From May 2006 to December 2006 an odour exposure study using field panel observations according to German standard EN3940 was carried out around an installation for reception and sorting of urban solid waste and treatment of the organic fraction using anaerobic digestion and composting, with a capacity of 240.000 tonnes of waste annually.
The exposure study covered an area of 2000 × 4000 meters, including the residential area of Ripollet, the Can Salvatella industrial estate and a rural area with various animal production facilities. The results were compared with the German criteria for residential and industrial areas of 10% and 15% odour hours respectively. These criteria were exceeded in the vicinity of the installation, including part of the industrial area of Can Salvatella, but not exceeded in the residential area of Ripollet.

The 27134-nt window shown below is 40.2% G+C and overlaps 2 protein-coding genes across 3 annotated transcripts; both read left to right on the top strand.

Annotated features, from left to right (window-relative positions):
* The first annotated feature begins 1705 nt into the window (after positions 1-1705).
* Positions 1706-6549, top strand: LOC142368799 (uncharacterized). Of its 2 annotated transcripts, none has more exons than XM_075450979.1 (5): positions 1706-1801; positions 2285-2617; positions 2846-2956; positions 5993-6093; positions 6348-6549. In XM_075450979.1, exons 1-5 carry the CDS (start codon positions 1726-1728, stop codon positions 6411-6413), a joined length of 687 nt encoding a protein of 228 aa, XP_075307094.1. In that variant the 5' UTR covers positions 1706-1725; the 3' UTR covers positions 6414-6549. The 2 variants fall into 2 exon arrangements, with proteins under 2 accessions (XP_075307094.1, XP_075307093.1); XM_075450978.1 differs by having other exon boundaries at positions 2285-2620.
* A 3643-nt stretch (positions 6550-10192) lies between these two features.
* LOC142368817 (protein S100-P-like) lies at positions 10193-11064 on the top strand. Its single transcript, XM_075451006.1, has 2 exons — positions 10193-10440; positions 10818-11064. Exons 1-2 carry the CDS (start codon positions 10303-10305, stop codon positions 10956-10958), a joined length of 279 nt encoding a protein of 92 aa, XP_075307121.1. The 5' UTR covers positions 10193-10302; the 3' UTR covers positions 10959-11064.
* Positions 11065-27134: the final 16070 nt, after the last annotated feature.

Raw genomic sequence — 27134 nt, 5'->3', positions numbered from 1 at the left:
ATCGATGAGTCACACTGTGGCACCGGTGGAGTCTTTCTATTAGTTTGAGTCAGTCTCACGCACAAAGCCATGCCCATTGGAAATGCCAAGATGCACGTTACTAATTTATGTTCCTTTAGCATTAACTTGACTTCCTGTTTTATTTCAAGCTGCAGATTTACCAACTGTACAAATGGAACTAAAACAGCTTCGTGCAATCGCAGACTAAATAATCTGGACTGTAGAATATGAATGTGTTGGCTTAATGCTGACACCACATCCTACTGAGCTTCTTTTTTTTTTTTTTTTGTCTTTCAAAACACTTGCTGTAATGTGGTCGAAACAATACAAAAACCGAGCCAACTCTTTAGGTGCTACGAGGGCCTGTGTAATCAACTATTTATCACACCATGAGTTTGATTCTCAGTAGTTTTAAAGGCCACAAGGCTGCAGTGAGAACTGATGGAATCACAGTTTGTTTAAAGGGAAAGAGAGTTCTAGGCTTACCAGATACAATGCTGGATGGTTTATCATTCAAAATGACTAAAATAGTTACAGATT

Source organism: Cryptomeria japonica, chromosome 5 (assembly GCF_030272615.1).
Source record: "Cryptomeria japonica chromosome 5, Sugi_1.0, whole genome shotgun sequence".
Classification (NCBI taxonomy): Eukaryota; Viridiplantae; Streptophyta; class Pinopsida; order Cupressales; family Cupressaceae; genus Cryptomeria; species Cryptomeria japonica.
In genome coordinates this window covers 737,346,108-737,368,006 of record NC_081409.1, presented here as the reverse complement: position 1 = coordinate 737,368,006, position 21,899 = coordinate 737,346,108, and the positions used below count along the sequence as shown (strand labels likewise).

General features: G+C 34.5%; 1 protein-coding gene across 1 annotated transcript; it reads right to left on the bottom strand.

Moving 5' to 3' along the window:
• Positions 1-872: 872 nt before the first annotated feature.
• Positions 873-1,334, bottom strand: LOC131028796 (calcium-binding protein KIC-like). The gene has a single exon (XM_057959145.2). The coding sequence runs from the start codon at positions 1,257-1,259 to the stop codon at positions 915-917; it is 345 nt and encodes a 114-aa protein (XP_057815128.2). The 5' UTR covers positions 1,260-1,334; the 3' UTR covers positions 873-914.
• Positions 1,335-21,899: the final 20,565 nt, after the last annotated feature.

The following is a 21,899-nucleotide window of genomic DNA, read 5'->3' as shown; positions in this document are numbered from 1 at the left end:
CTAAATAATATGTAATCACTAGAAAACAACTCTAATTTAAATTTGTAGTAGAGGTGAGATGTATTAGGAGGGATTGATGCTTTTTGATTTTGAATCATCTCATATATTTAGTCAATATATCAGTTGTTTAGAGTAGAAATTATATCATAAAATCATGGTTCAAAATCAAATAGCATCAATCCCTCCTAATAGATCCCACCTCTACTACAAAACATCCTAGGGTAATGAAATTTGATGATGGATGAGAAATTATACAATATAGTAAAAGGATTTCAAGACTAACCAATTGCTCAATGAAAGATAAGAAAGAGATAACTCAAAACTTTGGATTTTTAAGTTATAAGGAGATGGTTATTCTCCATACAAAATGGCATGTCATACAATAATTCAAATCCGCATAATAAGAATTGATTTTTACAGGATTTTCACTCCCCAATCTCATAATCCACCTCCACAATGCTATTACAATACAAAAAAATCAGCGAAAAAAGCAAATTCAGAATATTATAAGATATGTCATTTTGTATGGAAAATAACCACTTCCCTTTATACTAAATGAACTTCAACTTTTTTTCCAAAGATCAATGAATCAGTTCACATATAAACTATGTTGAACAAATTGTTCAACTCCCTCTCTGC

The odour impact was also modelled using dispersion modelling. Two models were applied, ISCST as an example of the more traditional Gaussian plume model and CALPUFF in 3 dimensional mode as an example of more advanced modelling.
The meteorology in the area is challenging, from the modelling point of view, with frequent calms and low wind velocities, combined with a pronounced day/night circulation pattern. The results of the three methods of odour impact assessment are applied and the model results are compared and validated against the observed odour frequencies over the six month period of the study. The Gaussian ISCST model proved to be unable to effectively predict the odour footprint as determined by direct field observations of exposure, overestimating the distance of impact substantially in the direction of prevailing winds. The CALPUFF model in 3D mode did predict the area of measurable odour hour frequencies quite well. The 98 percentile for 3 ouE·m-3 appears to be a bit more restrictive than the German <10% odour hours criterion applied in German regulation.